Philosophia 45 (1):277-297 (2017)

Authors
Stephen Kershnar
Fredonia State University
Duncan Purves
University of Florida
Abstract
This paper introduces a novel approach to evaluating theories of the good. It proposes evaluating these theories on the basis of their compatibility with the most plausible ways of calculating overall intrinsic value of a world. The paper evaluates the plausibility of egalitarianism using this approach, arguing that egalitarianism runs afoul of the more plausible ways of calculating the overall intrinsic value of a world. Egalitarianism conflicts with the general motivation for totalism and critical-level totalism, which is that independent contributions of each individual’s life should be counted separately. It conflicts with the most plausible version of averagism because only the highly implausible simultaneous life-segment version of egalitarianism can make sense of inequality being disvaluable at a time. Egalitarianism combined with a diminishing marginal value theory also fails because it holds that, other things equal, the world is a better place when we reduce inequality by adding many people whose lives go very badly but whose sheer numbers lessen inequality. The discussion moves the debate about egalitarianism forward by circumventing the oft-discussed, but intractable, debate concerning the leveling down objection. It also reveals a promising new approach to critiquing theories of the good.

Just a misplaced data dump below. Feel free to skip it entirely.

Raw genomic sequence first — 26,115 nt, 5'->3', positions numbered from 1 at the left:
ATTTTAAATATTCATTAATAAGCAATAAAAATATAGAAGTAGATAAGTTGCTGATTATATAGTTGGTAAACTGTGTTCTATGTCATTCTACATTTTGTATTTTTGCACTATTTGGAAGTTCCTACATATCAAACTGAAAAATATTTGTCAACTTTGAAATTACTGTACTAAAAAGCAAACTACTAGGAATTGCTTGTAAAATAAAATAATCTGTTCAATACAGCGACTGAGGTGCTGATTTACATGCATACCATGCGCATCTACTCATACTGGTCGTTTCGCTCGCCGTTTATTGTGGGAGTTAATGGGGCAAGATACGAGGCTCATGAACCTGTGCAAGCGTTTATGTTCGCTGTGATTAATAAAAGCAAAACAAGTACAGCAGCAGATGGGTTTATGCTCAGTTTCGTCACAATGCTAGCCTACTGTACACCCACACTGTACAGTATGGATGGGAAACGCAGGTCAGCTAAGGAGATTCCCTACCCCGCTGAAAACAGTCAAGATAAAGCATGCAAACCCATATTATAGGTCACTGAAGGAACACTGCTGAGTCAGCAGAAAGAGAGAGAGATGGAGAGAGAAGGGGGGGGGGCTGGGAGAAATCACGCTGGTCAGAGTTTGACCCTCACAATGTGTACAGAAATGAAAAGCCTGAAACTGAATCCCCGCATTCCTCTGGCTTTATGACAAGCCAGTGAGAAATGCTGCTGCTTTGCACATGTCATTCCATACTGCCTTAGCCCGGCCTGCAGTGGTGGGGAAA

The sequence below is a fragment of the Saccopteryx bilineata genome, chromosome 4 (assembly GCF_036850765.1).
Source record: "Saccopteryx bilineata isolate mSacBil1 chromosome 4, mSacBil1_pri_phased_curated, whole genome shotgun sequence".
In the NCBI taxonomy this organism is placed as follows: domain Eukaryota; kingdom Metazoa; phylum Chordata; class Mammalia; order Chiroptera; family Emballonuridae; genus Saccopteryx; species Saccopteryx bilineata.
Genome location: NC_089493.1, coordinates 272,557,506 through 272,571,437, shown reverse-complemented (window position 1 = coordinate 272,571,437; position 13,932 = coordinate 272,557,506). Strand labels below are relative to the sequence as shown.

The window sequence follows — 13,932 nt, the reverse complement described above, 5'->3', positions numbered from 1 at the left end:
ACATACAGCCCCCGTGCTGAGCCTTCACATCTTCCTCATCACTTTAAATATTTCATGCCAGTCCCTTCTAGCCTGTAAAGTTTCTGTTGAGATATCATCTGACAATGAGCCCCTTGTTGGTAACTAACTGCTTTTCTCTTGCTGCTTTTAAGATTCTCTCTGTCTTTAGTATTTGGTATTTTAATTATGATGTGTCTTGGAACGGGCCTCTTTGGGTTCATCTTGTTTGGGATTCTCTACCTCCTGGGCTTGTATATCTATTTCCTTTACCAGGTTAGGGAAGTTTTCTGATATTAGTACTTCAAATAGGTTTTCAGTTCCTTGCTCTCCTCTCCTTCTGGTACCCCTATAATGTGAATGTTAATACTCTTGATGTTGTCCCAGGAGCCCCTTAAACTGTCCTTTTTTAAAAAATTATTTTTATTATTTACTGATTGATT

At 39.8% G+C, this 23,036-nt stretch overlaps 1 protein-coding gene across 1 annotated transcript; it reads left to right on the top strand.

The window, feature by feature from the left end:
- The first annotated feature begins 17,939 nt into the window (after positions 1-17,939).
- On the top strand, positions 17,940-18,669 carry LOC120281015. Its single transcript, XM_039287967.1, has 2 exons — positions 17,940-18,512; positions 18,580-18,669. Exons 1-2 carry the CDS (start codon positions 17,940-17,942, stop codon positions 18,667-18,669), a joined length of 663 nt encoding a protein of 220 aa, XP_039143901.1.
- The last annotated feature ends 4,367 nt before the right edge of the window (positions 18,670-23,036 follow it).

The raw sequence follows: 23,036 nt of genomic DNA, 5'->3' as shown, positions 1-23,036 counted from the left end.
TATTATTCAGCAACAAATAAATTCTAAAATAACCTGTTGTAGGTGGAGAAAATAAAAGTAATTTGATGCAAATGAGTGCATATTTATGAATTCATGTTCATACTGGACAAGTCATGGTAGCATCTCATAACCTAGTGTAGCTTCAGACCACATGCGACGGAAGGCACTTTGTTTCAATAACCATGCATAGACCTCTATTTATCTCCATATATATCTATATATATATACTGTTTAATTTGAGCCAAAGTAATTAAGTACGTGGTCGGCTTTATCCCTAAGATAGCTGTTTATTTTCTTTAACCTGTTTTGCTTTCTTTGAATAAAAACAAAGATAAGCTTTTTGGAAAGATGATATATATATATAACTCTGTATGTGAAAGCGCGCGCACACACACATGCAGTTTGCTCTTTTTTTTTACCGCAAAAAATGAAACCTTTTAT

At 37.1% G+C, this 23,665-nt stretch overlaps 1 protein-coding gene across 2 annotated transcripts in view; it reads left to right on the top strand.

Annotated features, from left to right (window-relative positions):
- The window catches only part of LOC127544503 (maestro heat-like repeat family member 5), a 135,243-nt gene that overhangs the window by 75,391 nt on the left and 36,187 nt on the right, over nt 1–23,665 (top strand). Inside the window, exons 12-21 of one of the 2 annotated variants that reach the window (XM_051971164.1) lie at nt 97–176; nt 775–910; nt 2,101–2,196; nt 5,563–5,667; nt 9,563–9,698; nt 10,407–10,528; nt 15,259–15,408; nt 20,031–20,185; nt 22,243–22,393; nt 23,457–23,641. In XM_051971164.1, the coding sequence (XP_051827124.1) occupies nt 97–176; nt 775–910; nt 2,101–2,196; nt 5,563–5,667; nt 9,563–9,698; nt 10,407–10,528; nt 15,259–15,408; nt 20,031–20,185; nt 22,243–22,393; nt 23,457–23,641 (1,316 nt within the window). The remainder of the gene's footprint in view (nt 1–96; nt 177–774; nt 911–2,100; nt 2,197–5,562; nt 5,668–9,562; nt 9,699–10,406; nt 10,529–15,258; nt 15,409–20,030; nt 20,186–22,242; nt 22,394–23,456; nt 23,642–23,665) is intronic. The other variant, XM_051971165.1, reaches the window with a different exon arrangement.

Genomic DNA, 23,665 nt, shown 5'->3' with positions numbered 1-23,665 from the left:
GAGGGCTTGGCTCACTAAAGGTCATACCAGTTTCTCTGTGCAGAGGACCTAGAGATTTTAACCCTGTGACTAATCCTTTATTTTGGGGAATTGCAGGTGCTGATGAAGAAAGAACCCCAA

Keywords Equality  Egalitarianism  Totalism  Averagism  Diminishing Value Function  Utilitarianism  Leveling Down  Derek Parfit  Ted Sider  Thomas Hurka
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DOI 10.1007/s11406-016-9764-1
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